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Iberian Regions

Madeira

Madeira is a fortified wine that is produced on the island that bears the same name. The island of Madeira is the largest (35 miles long by 14 miles wide) of three small, subtropical, volcanic islands located it the Atlantic about 500 miles southwest of Portugal. The 280 square mile island is divided in half by a range of steep mountains. Madeira is lush with green vegetation from the high humidity and mild seasons. When the Portuguese explorers discovered the islands in 1419, they named them 'Madeira' meaning 'wood' or 'timber' due to the beautiful dense forests on the islands.

Adding vinous alcohol to the grape must during the fermentation process will stop the conversion of the grape?s natural sugar to alcohol. The point during the fermentation when the vinous alcohol is added determines which of the four basic styles of Madeira will be produced. Sweet Madeira is produced by fortifying the wine earlier in its fermentation period, thus retaining more of the grape?s natural sugar. Dryer Madeira is produced by fortifying later in the fermentation period, thereby allowing more of the sugar to be converted to alcohol. The four basic styles of Madeira are the full rich, medium rich, medium dry, and dry. Full rich and medium dry are the most popular styles of Madeira. In the US, the medium dry style is referred to as 'Rainwater'.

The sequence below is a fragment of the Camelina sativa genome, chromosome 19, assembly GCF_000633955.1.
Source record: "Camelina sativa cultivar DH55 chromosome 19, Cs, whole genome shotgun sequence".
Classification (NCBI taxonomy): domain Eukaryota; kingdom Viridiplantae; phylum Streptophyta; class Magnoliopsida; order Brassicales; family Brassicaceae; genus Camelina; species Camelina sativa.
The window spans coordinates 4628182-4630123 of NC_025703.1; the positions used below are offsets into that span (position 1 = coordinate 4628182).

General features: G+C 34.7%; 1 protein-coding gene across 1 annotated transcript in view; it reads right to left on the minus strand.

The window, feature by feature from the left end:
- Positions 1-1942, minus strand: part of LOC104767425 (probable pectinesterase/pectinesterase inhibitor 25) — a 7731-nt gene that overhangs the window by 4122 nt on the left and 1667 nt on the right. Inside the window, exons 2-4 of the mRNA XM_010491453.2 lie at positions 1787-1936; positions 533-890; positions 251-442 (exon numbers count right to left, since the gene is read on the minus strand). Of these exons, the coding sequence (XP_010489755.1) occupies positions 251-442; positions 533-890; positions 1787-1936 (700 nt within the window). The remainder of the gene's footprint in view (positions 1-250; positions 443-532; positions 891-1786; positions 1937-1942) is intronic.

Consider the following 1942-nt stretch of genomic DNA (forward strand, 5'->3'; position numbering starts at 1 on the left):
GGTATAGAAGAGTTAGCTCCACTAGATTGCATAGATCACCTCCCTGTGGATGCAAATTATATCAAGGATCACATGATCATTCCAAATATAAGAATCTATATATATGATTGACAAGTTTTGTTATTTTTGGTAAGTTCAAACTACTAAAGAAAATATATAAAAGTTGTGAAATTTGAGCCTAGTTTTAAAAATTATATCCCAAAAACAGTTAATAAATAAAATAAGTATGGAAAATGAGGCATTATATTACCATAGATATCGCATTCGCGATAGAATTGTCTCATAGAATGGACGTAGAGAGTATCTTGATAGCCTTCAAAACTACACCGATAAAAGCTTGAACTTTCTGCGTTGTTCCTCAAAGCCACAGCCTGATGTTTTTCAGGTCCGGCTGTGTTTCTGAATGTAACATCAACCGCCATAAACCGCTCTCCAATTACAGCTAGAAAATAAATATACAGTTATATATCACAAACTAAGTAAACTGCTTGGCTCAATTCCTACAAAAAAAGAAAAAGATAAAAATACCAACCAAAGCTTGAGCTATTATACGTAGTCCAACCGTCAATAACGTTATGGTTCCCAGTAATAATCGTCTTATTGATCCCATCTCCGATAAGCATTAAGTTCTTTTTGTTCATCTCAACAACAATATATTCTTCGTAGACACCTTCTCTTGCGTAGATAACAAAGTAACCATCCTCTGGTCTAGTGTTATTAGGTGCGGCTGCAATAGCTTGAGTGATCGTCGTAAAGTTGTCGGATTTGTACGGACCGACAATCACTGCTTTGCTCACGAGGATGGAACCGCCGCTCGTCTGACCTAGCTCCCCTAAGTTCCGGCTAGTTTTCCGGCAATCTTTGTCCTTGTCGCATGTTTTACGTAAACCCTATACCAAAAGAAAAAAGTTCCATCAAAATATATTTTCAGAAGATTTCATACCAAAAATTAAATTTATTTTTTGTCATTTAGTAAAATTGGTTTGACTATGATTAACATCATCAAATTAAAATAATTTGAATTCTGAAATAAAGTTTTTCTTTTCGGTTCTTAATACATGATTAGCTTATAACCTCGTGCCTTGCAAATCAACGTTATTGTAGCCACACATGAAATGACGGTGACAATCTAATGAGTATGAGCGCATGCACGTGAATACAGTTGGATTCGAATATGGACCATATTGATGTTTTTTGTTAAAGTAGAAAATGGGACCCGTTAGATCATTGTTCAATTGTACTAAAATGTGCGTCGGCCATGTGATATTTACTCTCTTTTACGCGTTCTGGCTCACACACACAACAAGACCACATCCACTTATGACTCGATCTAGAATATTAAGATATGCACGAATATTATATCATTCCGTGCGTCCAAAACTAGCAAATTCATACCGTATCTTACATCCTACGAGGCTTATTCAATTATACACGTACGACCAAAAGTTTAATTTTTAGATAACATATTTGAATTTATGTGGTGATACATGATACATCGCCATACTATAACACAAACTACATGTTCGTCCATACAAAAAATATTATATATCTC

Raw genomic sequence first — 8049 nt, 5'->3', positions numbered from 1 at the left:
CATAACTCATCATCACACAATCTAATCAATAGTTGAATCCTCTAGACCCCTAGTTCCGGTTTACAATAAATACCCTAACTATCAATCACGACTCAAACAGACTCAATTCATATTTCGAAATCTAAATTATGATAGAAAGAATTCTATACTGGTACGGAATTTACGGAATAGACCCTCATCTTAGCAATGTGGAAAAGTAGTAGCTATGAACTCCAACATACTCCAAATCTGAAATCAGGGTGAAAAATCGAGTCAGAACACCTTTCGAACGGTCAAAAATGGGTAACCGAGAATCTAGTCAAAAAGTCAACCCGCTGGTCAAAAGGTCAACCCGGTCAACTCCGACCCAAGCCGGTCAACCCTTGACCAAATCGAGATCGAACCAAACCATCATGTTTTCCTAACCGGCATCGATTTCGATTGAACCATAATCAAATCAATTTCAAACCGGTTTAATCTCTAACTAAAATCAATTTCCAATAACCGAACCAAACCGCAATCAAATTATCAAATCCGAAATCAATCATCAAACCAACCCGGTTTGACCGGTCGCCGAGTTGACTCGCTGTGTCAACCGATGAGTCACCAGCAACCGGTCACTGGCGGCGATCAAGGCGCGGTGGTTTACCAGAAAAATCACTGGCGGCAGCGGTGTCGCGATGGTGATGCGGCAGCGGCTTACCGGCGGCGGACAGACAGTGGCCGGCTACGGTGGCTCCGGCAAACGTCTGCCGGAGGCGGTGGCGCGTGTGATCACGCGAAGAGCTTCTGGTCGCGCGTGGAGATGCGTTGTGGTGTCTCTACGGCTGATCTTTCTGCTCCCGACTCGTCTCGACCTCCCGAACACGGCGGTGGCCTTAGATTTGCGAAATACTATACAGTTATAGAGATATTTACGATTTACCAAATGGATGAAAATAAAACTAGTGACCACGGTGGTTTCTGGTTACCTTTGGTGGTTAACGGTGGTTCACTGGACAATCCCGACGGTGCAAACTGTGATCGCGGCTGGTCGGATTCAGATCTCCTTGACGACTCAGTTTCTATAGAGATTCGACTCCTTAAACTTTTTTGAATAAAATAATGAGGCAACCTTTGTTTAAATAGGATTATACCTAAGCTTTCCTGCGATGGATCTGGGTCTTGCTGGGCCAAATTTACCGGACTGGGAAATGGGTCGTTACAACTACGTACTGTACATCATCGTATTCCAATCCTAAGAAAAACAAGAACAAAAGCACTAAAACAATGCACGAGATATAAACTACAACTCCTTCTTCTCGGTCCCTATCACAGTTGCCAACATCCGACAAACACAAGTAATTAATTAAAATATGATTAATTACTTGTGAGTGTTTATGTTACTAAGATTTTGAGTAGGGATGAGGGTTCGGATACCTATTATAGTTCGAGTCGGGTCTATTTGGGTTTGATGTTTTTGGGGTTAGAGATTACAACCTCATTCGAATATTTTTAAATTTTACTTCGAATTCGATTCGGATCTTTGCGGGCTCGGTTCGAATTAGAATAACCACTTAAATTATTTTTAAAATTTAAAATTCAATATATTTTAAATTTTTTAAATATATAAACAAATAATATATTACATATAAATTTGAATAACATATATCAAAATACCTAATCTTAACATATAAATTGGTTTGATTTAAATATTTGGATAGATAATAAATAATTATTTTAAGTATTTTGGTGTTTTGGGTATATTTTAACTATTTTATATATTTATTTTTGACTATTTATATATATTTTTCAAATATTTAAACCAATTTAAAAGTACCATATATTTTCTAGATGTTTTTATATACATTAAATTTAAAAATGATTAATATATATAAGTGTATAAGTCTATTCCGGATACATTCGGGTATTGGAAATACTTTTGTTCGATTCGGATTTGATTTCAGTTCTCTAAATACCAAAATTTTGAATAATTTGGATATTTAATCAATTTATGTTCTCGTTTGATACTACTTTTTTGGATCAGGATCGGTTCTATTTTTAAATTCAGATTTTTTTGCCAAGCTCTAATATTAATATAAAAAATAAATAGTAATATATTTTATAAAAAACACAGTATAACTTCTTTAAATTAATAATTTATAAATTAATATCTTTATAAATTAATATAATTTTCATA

The British shippers found that the wine improved during the ocean transit due to the tropical heating of the wine, which was shipped in casks and stowed on the deck of the ship. This impacted the production process, resulting in the type of heating or 'estufagem' process for aging wines. Today, Madeira's are submitted to a heating or estufagem process using special stainless steel tanks called estufas. These estufas have water pipes to circulate hot water to heat the Madeira to 113 to 122 degrees for three months. After the estufagem process, the Madeira is matured in French Allier oak casks for a minimum of tow years.

View the wines in Frontier's portfolio from Madeira.